At this stage, however, I would like to focus specifically on disinformation connected to election integrity. This is a type of information disorder that the technology companies are prepared to take action around. Just yesterday, we saw Facebook announce that around the U.S. mid-terms, they will take down, not just de-rank, disinformation connected to election integrity.
If disinformation is designed to suppress the vote, they can take action, whereas in other forms of information disorder, without external context, they are less willing to take action in a way that actually right now is the right thing.
In 2016 in the U.S., visual posts were micro-targeted to minority communities, suggesting they could stay at home to vote for Hillary Clinton via SMS, giving a short code. Of course, this was not possible. As a minimum, we need to prioritize these types of posts. At a time when the whole spectrum is so complex, that's the type of post we should be taking action on.
In terms of other types of promoted posts that can be microtargeted, there is a clear need for more action; however, the challenge of definitions returns. If any type of policy or even regulation applies simply to ads that mention a candidate or party name, we would be missing the engine of any disinformation campaign, which is messages designed to aggravate existing cleavages in society around ethnicity, religion, race, sexuality, gender and class, as well as specific social issues, whether that's abortion, gun control or tax cuts, for example.
When a candidate, party, activist or foreign disinformation agent can test thousands of versions of a particular message against endless slices of the population, based on the available data on them, the landscape of our elections looks very different very quickly. The marketing tools are designed for toothpaste manufacturers wanting to sell more tubes, or even for organizations like the UNHCR. I used to do that type of microtargeting when I was there, to reach people who were more likely to support refugees. When those mechanisms have been weaponized, what do we do? There is no easy solution to this challenge. Disinformation agents are using these companies exactly as they were designed to be used.
If you haven't read it already, I recommend you read a report just published by the U.K.'s leading fact-checking organization, Full Fact. They lay out their recommendations for online political advertising, calling for a central, open database of political ads, including their content, targeting, reach and spend. They stress that this database needs to be in machine-readable formats, and that it needs to be provided in real time.
The question remains how to define a political ad and whether we should try to publicly define it. Doing so allows agents of disinformation to find other ways to effectively disseminate their messages.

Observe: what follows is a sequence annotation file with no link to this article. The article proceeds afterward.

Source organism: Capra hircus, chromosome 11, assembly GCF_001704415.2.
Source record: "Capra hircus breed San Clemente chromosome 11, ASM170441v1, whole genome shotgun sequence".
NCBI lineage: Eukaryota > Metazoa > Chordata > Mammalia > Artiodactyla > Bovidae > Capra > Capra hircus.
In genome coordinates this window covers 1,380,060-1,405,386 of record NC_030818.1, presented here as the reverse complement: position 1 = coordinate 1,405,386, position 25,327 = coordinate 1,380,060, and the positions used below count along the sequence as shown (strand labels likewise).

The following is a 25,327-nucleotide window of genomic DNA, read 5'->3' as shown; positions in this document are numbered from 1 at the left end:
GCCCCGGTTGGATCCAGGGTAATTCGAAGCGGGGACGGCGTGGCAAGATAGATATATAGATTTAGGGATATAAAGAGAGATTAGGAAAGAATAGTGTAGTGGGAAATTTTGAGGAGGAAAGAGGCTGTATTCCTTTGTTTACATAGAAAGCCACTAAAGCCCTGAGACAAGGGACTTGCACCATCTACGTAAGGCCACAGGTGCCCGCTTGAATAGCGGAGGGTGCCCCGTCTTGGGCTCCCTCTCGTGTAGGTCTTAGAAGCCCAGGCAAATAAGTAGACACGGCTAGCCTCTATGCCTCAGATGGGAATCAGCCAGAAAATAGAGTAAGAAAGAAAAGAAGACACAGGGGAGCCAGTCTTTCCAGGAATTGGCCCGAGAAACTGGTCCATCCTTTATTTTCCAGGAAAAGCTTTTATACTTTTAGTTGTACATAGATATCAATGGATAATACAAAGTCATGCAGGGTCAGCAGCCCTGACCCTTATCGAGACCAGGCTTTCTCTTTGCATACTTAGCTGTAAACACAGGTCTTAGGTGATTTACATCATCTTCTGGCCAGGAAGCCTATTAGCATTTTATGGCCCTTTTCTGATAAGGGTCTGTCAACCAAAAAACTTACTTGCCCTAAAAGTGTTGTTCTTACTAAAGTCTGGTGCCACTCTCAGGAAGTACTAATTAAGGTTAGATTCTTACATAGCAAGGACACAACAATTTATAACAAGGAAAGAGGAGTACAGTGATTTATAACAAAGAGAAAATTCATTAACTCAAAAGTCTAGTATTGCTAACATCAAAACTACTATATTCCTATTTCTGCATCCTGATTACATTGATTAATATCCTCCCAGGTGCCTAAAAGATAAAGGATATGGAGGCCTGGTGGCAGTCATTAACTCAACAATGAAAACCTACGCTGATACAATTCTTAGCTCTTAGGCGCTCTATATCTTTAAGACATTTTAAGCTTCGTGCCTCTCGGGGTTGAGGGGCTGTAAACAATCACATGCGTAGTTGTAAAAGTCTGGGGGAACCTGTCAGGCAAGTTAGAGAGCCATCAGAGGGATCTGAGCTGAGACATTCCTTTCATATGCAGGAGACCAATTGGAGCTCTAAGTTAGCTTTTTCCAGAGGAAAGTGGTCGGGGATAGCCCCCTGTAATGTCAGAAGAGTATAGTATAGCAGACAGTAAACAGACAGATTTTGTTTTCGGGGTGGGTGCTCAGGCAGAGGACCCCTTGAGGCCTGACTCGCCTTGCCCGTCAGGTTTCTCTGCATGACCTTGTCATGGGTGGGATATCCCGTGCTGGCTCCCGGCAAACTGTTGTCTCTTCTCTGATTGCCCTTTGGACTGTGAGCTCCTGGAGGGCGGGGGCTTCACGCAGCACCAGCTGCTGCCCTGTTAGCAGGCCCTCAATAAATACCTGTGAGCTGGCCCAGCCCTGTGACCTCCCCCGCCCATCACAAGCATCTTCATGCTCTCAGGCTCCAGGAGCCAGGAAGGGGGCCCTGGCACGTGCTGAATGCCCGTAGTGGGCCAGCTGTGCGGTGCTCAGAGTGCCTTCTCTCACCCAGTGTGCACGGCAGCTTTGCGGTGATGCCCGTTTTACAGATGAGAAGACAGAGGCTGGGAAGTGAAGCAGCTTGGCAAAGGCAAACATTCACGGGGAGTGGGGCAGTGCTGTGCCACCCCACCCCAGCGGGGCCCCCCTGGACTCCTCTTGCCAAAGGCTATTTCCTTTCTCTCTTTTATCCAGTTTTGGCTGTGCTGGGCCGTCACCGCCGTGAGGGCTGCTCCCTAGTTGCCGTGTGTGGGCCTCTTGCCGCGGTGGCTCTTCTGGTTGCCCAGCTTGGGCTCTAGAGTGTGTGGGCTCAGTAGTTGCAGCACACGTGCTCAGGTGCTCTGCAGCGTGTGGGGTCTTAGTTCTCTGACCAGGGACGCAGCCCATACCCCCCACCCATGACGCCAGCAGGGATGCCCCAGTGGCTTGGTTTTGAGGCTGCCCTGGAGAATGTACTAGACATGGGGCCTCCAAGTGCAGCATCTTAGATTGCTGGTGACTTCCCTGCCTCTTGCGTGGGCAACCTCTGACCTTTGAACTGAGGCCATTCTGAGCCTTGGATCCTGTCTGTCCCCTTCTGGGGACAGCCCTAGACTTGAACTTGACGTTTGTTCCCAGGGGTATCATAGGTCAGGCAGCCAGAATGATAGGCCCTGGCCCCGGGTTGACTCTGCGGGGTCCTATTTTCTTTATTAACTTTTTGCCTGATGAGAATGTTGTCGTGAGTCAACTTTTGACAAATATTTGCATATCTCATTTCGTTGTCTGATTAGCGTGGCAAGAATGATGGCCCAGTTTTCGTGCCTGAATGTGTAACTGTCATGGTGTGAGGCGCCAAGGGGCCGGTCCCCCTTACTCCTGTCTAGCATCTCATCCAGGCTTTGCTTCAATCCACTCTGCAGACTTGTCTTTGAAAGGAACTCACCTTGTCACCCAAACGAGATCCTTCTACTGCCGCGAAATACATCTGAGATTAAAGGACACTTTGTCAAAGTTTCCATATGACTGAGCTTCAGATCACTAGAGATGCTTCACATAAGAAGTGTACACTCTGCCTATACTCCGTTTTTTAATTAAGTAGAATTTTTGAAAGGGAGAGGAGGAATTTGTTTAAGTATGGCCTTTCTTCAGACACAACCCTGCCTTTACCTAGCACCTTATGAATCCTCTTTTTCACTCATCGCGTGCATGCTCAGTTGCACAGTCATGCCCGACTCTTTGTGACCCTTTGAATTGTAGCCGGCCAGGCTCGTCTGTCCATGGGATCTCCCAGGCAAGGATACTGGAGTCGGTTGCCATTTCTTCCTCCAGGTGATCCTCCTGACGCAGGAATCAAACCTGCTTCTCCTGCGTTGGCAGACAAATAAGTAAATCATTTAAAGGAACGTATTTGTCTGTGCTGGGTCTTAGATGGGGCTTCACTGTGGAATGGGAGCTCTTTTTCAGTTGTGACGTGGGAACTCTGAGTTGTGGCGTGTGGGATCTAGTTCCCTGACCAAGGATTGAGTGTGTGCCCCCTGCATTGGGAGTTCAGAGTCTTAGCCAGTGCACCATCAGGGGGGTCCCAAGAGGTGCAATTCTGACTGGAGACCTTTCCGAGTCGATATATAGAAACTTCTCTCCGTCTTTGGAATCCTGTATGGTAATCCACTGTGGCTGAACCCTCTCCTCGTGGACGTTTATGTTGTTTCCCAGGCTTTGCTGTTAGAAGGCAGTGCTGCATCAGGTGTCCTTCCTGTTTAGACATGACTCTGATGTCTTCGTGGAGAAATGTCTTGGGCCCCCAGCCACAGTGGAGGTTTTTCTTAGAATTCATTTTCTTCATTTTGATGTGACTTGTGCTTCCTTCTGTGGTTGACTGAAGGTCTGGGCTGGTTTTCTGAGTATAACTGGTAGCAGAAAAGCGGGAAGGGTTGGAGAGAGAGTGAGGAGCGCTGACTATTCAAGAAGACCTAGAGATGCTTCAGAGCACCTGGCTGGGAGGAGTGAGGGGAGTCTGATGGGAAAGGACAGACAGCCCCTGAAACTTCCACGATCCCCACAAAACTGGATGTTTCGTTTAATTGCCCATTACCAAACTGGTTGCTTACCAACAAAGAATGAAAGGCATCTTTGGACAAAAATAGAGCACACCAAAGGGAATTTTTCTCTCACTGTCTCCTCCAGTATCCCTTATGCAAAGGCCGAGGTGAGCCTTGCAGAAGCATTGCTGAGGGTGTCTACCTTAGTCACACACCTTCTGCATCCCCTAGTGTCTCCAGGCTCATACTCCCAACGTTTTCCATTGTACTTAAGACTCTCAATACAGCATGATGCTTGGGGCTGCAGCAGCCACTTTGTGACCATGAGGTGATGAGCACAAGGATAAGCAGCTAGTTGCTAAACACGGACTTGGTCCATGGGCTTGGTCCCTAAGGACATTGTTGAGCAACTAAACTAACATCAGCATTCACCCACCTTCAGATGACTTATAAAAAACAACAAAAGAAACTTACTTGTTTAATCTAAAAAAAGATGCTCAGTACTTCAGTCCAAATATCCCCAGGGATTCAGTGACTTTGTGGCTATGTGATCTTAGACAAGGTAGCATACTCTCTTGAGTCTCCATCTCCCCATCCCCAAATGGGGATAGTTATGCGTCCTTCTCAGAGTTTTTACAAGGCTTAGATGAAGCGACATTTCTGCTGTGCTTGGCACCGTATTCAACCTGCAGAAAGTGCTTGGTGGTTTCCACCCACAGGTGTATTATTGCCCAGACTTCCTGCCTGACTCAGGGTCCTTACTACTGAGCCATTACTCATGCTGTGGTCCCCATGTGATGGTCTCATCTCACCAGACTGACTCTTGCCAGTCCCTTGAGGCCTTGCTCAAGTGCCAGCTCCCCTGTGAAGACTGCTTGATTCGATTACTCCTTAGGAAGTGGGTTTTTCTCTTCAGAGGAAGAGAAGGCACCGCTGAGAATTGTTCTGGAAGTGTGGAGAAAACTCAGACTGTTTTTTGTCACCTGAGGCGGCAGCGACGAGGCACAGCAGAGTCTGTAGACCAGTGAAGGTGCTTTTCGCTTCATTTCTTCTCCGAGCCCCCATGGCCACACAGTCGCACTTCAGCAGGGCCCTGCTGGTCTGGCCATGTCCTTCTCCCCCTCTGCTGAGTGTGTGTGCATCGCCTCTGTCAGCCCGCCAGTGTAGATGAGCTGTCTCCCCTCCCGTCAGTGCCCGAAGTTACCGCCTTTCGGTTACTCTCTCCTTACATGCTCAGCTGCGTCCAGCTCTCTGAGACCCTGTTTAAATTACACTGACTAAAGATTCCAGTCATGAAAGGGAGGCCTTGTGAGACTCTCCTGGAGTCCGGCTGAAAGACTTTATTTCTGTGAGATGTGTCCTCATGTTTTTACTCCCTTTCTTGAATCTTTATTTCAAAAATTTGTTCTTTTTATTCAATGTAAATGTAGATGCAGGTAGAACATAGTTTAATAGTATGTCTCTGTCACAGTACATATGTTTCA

I look forward to taking your questions on what is an incredibly complex situation.
Focusing on elections, we wish to highlight here that Parliament is forward-thinking in the fact that in 2014, they introduced a provision to the Elections Act directed to the impersonation of certain kinds of people in the election process. While such provisions are not specifically targeted at deepfake videos, such videos may very well fall within the scope of this section.
In addition, there have been examples in our Canadian case law where social media platforms have been compelled through what courts call Norwich orders to assist in the investigation of a crime committed on that social media platform. For example, a social media platform may be compelled by a court to reveal the identities of anonymous users utilizing the services of that social media platform. That is to say that legal mechanisms already exist and, in our experience, law-abiding third parties subject to such orders generally comply with the terms thereof.
There is also room for our courts to expand on common law torts and for governments to codify new ones.
In general, laws exist in common law and statute form. It is important not to lose sight of the fact that governments have the ability to create law; that is, governments are free to come up with laws and pass them into force. Such laws will be upheld, assuming that they comply with certain criteria. Even if they do not necessarily comply with those criteria, there are certain override provisions that are available.
An example of codification of torts is British Columbia's Privacy Act, which essentially writes out in statute what the cause of action of appropriation of personality is.
Today we are flagging two other torts for discussion: unjust enrichment and the tort of false light.
With regard to unjust enrichment, such tort has generally been upheld in cases involving economic loss suffered by the claimant. However, it is reasonable to argue that the concept of losses should be expanded to cover other forms of losses that may not be quantifiable in dollars and cents.